The Magpie programming language
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dep Get gyp + libuv more or less happy. Jan 10, 2013
doc Rethrow if no catch clause matches. Apr 20, 2013
example Start sketching in streams. Apr 28, 2013
script Make "done" a reserved word and built-in type. Apr 17, 2013
spec Start hacking together Magpie parser in Magpie. Apr 4, 2012
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support Add parameter patterns to block arguments. Jan 26, 2013
test Tweak how tokens are consumed after an error. Apr 21, 2013
.classpath Starting to sketch out the Java version of Magpie v2. Jul 26, 2010
.gitignore Get gyp + libuv more or less happy. Jan 10, 2013
.project Starting to sketch out the Java version of Magpie v2. Jul 26, 2010
AUTHORS Add Antal to AUTHORS. Jan 24, 2013
COPYRIGHT First stab at a FFI. Doesn't support namespaces yet, but is a good pr… Apr 29, 2009 Update build instructions now that gyp is vendored. Jan 12, 2013
common.gypi Get gyp + libuv more or less happy. Jan 10, 2013
magpie.gyp Start sketching in streams. Apr 28, 2013
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run_gyp.bat Add run_gyp.bat Jan 21, 2013

                        A___/       m a g p i e

Magpie is a small dynamically-typed programming language built around patterns, classes, and multimethods. It has a prototype interpreter that runs on the JVM and an in-progress bytecode VM written in C++.

It looks a bit like this:

// Generates the sequence of turns needed to draw a dragon curve.
// See:
def dragon(0, _)

def dragon(n is Num, turn)
    dragon(n - 1, "R") + turn + dragon(n - 1, "L")

print(dragon(5, ""))

Its goal is to let you write code that's beautiful and easy to read, and to allow you to seamlessly extend the language and libraries as you see fit.

You can learn more about the language at

Getting Started

Magpie has two implementations right now. There is a prototype interpreter written in Java. This supports more of the language, but is (of course) tied to the JVM and is much slower. It's main job was to let me iterate on the language semantics quickly.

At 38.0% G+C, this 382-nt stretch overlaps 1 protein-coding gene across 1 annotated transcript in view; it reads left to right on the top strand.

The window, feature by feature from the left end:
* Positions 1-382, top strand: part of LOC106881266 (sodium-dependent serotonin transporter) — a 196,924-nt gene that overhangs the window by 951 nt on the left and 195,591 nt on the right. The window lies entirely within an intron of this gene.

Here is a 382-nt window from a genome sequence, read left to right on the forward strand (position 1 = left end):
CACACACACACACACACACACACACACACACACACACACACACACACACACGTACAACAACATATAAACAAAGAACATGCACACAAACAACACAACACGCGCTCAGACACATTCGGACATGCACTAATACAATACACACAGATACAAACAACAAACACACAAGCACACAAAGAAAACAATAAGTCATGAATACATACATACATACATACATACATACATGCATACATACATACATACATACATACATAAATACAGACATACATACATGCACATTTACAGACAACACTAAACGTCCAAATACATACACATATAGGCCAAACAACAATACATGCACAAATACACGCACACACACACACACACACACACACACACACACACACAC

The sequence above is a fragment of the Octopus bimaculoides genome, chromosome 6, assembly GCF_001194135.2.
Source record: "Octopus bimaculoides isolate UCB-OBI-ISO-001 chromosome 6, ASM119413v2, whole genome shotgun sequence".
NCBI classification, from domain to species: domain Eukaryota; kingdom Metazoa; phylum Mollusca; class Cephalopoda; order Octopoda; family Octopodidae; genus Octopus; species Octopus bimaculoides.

Now that the language has (mostly) settled down, I've started writing a bytecode VM in C++. This is the "real" Magpie implementation, but it's still a work in progress. All current development is going on here. The Java interpreter is mainly a reference.

Building the Bytecode VM

  1. Pull down the code. It lives here:

  2. Generate a project. From the root directory of the magpie repo:

    $ cd <path to magpie repo>
    $ ./run_gyp
  3. Set the output directory (XCode 4 only). Recent versions of XCode build into some shared directory not related to where the project is. This borks Magpie since it's a command-line executable that loads the core library from a path relative to that executable.

    Unfortunately, this setting isn't in the project itself, so gyp can't help. After you generate the project, open it in XCode, then:

    1. Choose "File > Project Settings...".
    2. On the "Build" tab, click "Advanced...".
    3. Set "Build Location" to "Custom > Relative to Workspace".
    4. Set "Products" to build.
    5. Set "Intermediates" to build/Intermediates.
    6. Click "Done".

    This should ensure that Magpie gets built into build/<config>/magpie.

  4. Build the project. Do what you usually do on your OS to build the thing. On Mac, that means open the XCode project and build from there. In Windows, there is a Visual Studio solution you can build. On Linux, you can just run make.

Building the Java Interpreter

  1. Pull down the code. It lives here:

  2. Build it. The repo includes an Eclipse project if that's your thing. If you rock the command-line, you can just do:

    $ cd magpie
    $ ant jar

Running Magpie

Magpie is a command line app. After building it, you can run it by doing:

    $ ./magpie

This will run the Java interpreter or the bytecode VM, whichever is more recent.

If you run it with no arguments, it drops you into a simple REPL. Enter a Magpie expression and it will immediately evaluate it. Since everything is an expression, even things like class definitions, you can build entire programs incrementally this way. Here's one to get you started:

for i in 1..20 do print("<your name> is awesome!")

If you pass an argument to the app, it will assume it's a path to a script file and it will load and execute it:

$ ./magpie example/hello.mag